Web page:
On Tue, Jul 29, 2003 at 06:22:38PM +0100, Chris Withers wrote:
> Paul Winkler wrote:
> >On Wed, Jul 23, 2003 at 11:07:20AM -0500, Evan Simpson wrote:
> >>... This would allow
> >>"options/a_mapping/key:items/index:0" rather than
> >Why is that an improvement?
> Personally, I find it much easier to read...
I find the opposite:
Assuming that the reader understands python, s/he has to
perform the mental translation anyway in order to understand
how this expression uses the objects it refers to.
Assuming that the reader does NOT understand any python,
it doesn't make much sense. The immediate questions arise: "What's a
key?" "What's an index?" "What's the difference between them?"
"How do I know when to use one or the other?"
And, how do you answer those questions without talking about
python data structures?
> I wonder what non-python'ers would think?
well, that's a very good and relevant question, but I doubt
we will find them on this mailing list :-)
I would really like to know.
> >I guess I don't understand the goal. Are we trying to make it
> >so that zpt authors don't have to know any python?
> For me, that would be ideal...
> >I really think that's a mistake.
> What leads you to believe that?
The appeal of TALES path expressions lies in their simplicity.
I don't want them to feature-creep into a general purpose
programming language. The more complex these expressions get, the more
work a zope developer (e.g. someone developing new content types,
services, etc.) has to expend on mentally translating between different
languages, which is always an opportunity to get something wrong
as we've already discussed. We all know that Python has a near-unbeatable
record as an easy-to-use, well-designed, and downright fun language.
It has a great reputation as a "first language". These new proposals for
TALES path expressions do not have any such track record, so I am
naturally skeptical that they are going to beat python at one of its
strengths: readability and novice-friendliness.
Consider what happened with Zope 2 and DTML: the templating
language had enough features that novice developers often got themselves
into trouble by writing excessively complex templates with embedded
logic. The zope 2 tutorial and most other available documents gave the
impression that you didn't need to learn python to get things done
in Zope. Since the addition of ZPT and Python Scripts, things have
improved enormously; but I remember a time when the [EMAIL PROTECTED] list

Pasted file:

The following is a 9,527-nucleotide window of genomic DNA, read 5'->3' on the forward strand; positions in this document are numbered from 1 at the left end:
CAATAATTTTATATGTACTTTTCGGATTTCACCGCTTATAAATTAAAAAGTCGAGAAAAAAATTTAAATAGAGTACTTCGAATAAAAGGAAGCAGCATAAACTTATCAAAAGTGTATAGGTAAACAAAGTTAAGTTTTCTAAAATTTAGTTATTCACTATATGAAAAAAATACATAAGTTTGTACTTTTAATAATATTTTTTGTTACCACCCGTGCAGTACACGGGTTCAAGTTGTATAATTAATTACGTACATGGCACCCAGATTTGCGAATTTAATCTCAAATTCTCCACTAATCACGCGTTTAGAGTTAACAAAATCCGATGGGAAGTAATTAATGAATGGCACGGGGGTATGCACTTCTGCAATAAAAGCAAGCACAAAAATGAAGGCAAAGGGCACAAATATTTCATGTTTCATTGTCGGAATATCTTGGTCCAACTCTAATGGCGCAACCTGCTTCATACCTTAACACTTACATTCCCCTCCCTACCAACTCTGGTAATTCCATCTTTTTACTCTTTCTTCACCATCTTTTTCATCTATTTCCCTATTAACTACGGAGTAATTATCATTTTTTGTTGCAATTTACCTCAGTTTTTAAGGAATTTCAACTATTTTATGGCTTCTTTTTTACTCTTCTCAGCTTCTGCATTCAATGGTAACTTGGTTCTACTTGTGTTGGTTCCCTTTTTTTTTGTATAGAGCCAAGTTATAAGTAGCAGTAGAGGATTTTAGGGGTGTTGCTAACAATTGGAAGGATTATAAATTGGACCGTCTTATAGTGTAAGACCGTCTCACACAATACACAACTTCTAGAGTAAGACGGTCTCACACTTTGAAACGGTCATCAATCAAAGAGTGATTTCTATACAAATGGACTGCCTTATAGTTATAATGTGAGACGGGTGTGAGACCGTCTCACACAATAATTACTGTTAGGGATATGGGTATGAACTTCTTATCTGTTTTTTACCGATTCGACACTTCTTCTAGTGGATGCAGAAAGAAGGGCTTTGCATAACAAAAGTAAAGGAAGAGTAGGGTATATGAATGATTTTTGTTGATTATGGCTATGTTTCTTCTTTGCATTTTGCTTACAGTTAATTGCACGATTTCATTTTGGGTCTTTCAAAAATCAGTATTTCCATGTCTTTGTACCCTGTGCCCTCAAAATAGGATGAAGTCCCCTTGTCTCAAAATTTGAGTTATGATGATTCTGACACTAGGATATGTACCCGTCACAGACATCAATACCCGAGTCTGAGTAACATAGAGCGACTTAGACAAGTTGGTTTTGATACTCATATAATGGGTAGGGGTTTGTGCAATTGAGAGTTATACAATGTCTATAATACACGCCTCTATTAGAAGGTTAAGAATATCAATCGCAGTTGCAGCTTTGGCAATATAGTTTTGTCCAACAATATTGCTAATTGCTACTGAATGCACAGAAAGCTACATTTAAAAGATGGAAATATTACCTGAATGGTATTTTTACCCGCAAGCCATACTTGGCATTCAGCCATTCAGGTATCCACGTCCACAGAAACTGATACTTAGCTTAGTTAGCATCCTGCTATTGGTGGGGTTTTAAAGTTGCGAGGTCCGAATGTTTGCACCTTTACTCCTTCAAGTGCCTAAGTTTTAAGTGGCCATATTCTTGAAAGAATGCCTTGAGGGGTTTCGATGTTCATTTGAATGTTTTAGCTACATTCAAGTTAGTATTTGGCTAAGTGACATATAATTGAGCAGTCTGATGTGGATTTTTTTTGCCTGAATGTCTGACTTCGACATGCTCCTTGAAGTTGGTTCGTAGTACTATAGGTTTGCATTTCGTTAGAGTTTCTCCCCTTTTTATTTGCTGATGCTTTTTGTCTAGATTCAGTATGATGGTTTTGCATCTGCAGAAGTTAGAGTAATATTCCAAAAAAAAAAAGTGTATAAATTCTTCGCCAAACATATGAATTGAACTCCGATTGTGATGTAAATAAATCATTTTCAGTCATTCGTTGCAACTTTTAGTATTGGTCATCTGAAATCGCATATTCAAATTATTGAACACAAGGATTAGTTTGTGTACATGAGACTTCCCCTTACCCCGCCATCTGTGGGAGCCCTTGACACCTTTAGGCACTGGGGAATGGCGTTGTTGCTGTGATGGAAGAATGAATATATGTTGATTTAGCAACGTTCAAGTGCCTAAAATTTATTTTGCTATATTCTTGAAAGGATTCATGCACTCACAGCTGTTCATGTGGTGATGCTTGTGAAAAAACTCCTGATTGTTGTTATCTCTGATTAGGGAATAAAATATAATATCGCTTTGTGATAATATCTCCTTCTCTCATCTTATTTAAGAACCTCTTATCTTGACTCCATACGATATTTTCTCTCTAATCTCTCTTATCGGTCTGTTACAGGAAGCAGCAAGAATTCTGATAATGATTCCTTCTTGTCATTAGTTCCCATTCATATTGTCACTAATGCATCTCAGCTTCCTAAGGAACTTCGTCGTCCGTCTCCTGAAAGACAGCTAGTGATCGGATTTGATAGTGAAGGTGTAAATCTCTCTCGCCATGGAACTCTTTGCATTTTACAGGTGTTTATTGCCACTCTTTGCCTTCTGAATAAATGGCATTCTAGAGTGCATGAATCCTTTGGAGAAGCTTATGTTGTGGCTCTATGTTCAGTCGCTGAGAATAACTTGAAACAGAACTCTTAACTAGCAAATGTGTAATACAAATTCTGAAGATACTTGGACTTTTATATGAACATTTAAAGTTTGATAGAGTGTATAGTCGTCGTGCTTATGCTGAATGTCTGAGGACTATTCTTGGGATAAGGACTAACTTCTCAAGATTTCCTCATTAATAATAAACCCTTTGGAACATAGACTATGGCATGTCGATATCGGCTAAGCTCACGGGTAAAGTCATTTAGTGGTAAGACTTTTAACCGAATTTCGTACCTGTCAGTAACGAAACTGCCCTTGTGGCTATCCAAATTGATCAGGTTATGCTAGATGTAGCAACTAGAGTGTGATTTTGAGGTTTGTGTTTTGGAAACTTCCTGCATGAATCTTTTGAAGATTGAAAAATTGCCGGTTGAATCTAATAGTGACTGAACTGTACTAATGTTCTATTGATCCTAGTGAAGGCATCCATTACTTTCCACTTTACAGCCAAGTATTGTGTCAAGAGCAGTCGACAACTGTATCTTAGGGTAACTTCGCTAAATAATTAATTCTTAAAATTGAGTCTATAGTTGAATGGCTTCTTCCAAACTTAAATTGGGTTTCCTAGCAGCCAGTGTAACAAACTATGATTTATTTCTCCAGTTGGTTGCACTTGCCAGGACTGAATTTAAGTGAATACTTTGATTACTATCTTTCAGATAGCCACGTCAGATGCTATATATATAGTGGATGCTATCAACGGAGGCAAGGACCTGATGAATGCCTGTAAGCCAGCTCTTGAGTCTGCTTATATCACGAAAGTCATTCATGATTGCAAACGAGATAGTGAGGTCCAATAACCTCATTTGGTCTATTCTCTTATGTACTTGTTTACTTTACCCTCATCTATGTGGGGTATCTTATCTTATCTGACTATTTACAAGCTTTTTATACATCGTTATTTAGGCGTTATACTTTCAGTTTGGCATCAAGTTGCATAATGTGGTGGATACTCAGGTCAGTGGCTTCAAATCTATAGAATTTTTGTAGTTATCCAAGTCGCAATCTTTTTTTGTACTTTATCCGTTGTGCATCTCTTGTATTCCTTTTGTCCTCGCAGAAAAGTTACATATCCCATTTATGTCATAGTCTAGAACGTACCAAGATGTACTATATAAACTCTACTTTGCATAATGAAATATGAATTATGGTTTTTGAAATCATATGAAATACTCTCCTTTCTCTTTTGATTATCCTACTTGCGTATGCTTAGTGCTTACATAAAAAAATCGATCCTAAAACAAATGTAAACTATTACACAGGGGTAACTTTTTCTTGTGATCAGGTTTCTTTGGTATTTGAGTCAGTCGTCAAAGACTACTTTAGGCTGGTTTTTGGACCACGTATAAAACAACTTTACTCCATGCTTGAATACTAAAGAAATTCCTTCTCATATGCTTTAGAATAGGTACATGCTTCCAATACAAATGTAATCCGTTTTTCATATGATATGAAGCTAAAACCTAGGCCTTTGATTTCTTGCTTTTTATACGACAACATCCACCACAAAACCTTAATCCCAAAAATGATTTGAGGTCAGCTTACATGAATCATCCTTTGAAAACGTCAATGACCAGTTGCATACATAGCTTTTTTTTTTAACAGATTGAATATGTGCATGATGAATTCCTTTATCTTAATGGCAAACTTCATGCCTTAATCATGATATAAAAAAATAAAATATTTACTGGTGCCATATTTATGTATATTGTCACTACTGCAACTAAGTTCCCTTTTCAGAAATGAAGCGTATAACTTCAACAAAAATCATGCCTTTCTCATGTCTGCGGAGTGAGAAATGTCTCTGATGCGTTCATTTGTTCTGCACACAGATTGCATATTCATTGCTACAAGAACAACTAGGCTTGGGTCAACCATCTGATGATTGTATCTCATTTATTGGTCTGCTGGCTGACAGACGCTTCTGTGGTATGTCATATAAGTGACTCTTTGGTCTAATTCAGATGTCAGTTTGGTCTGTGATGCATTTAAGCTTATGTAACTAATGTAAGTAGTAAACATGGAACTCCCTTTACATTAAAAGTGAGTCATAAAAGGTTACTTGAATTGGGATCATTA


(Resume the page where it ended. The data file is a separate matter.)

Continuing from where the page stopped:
was full of questions like "how do I do my complex task in DTML".
It was easy to get your feet wet, and without clear & explicit ways
to use python, it was easy to fall off the continental shelf where
suddenly nothing worked anymore and nothing made sense.
So I am very wary of ZPT becoming "Son of DTML From Hell",
and that's what the proposed extensions smell like to me.
To frame it as a practical question: how is the template author going to
get something non-trivial done?
Assuming that TALES python expressions are banned/discouraged/whatever,
there are 3 choices:
1) The template author writes some auxiliary python code
(whether this is a script or a Product or a Persistent Module or
whatever). This is the case most familiar to me - I'm usually doing
most of my work alone. In this case the author has to know both
ZPT and python - but not both in the same document.
2) Stretch the capabilities of the template language so that no
python is necessary anywhere.
I think we agree that *currently* this is bad practice, when it's
3) Get somebody else to write the python code, and just
refer to the code objects with TALES path expressions.
This is what I think you are suggesting - yes? no?
It's hard for me to imagine working strictly in this fashion, because
in my limited experience I've never worked that way and I don't know
anybody who does. *Do* people actually work this way? If you don't
know any python, isn't it tempting to write some icky template code
yourself instead of waiting for the code guy to have time to help you?
Look! Up in the sky! It's USELESS MEGA BOY!
(random hero from isometric.spaceninja.com)
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